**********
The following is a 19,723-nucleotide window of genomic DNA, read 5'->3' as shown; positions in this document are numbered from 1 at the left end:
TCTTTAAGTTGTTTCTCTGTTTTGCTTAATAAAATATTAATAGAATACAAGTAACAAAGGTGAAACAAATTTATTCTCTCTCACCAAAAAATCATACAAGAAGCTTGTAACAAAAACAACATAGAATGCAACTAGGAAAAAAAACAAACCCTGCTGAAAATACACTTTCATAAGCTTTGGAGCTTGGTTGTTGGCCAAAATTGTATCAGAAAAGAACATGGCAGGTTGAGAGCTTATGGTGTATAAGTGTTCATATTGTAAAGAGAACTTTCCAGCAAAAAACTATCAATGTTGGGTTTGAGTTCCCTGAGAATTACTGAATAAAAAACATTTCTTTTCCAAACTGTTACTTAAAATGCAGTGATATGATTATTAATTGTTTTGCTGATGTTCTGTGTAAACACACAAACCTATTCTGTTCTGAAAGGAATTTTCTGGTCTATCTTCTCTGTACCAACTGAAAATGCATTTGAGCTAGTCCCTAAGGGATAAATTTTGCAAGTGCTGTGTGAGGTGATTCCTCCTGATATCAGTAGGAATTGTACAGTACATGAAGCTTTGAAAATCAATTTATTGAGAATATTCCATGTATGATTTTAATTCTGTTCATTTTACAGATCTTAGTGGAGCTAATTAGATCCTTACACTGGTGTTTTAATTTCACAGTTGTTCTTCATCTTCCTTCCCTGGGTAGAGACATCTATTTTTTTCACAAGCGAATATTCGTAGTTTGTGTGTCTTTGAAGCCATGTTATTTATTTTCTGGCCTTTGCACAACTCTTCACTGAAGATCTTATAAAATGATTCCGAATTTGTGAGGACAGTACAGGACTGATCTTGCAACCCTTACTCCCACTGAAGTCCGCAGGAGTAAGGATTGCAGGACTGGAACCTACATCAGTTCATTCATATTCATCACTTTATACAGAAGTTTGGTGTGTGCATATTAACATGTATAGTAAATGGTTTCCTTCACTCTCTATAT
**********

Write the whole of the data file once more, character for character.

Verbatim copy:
The following is a 19,723-nucleotide window of genomic DNA, read 5'->3' as shown; positions in this document are numbered from 1 at the left end:
TCTTTAAGTTGTTTCTCTGTTTTGCTTAATAAAATATTAATAGAATACAAGTAACAAAGGTGAAACAAATTTATTCTCTCTCACCAAAAAATCATACAAGAAGCTTGTAACAAAAACAACATAGAATGCAACTAGGAAAAAAAACAAACCCTGCTGAAAATACACTTTCATAAGCTTTGGAGCTTGGTTGTTGGCCAAAATTGTATCAGAAAAGAACATGGCAGGTTGAGAGCTTATGGTGTATAAGTGTTCATATTGTAAAGAGAACTTTCCAGCAAAAAACTATCAATGTTGGGTTTGAGTTCCCTGAGAATTACTGAATAAAAAACATTTCTTTTCCAAACTGTTACTTAAAATGCAGTGATATGATTATTAATTGTTTTGCTGATGTTCTGTGTAAACACACAAACCTATTCTGTTCTGAAAGGAATTTTCTGGTCTATCTTCTCTGTACCAACTGAAAATGCATTTGAGCTAGTCCCTAAGGGATAAATTTTGCAAGTGCTGTGTGAGGTGATTCCTCCTGATATCAGTAGGAATTGTACAGTACATGAAGCTTTGAAAATCAATTTATTGAGAATATTCCATGTATGATTTTAATTCTGTTCATTTTACAGATCTTAGTGGAGCTAATTAGATCCTTACACTGGTGTTTTAATTTCACAGTTGTTCTTCATCTTCCTTCCCTGGGTAGAGACATCTATTTTTTTCACAAGCGAATATTCGTAGTTTGTGTGTCTTTGAAGCCATGTTATTTATTTTCTGGCCTTTGCACAACTCTTCACTGAAGATCTTATAAAATGATTCCGAATTTGTGAGGACAGTACAGGACTGATCTTGCAACCCTTACTCCCACTGAAGTCCGCAGGAGTAAGGATTGCAGGACTGGAACCTACATCAGTTCATTCATATTCATCACTTTATACAGAAGTTTGGTGTGTGCATATTAACATGTATAGTAAATGGTTTCCTTCACTCTCTATAT